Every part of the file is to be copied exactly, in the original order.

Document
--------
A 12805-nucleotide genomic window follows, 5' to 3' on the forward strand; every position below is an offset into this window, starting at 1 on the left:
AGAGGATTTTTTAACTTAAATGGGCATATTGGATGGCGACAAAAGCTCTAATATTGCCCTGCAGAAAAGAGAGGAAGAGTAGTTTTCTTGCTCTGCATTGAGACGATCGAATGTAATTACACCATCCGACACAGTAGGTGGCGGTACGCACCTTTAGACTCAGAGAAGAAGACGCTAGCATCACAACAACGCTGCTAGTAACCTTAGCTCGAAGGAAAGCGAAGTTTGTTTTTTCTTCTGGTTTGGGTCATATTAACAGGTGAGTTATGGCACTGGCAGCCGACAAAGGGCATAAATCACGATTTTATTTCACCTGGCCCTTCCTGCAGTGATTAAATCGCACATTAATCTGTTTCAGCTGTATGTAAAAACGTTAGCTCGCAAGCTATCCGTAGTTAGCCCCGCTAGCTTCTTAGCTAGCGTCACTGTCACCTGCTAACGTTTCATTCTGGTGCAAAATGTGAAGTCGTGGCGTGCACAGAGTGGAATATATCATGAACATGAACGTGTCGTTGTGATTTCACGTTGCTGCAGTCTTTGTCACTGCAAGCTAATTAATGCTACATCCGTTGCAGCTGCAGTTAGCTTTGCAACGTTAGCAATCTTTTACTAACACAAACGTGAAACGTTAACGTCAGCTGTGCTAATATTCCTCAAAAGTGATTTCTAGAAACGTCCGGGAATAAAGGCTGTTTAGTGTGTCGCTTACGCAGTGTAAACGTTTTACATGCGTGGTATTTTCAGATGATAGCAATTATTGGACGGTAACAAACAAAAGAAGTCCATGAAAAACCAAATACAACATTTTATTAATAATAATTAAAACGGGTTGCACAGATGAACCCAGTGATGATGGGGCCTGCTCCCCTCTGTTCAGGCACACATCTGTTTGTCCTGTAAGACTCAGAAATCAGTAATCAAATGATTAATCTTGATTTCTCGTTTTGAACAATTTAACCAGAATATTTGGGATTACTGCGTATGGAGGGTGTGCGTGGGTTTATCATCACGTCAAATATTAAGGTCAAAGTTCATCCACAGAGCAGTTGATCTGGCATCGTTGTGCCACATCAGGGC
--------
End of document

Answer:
A 12805-nucleotide genomic window follows, 5' to 3' on the forward strand; every position below is an offset into this window, starting at 1 on the left:
AGAGGATTTTTTAACTTAAATGGGCATATTGGATGGCGACAAAAGCTCTAATATTGCCCTGCAGAAAAGAGAGGAAGAGTAGTTTTCTTGCTCTGCATTGAGACGATCGAATGTAATTACACCATCCGACACAGTAGGTGGCGGTACGCACCTTTAGACTCAGAGAAGAAGACGCTAGCATCACAACAACGCTGCTAGTAACCTTAGCTCGAAGGAAAGCGAAGTTTGTTTTTTCTTCTGGTTTGGGTCATATTAACAGGTGAGTTATGGCACTGGCAGCCGACAAAGGGCATAAATCACGATTTTATTTCACCTGGCCCTTCCTGCAGTGATTAAATCGCACATTAATCTGTTTCAGCTGTATGTAAAAACGTTAGCTCGCAAGCTATCCGTAGTTAGCCCCGCTAGCTTCTTAGCTAGCGTCACTGTCACCTGCTAACGTTTCATTCTGGTGCAAAATGTGAAGTCGTGGCGTGCACAGAGTGGAATATATCATGAACATGAACGTGTCGTTGTGATTTCACGTTGCTGCAGTCTTTGTCACTGCAAGCTAATTAATGCTACATCCGTTGCAGCTGCAGTTAGCTTTGCAACGTTAGCAATCTTTTACTAACACAAACGTGAAACGTTAACGTCAGCTGTGCTAATATTCCTCAAAAGTGATTTCTAGAAACGTCCGGGAATAAAGGCTGTTTAGTGTGTCGCTTACGCAGTGTAAACGTTTTACATGCGTGGTATTTTCAGATGATAGCAATTATTGGACGGTAACAAACAAAAGAAGTCCATGAAAAACCAAATACAACATTTTATTAATAATAATTAAAACGGGTTGCACAGATGAACCCAGTGATGATGGGGCCTGCTCCCCTCTGTTCAGGCACACATCTGTTTGTCCTGTAAGACTCAGAAATCAGTAATCAAATGATTAATCTTGATTTCTCGTTTTGAACAATTTAACCAGAATATTTGGGATTACTGCGTATGGAGGGTGTGCGTGGGTTTATCATCACGTCAAATATTAAGGTCAAAGTTCATCCACAGAGCAGTTGATCTGGCATCGTTGTGCCACATCAGGGC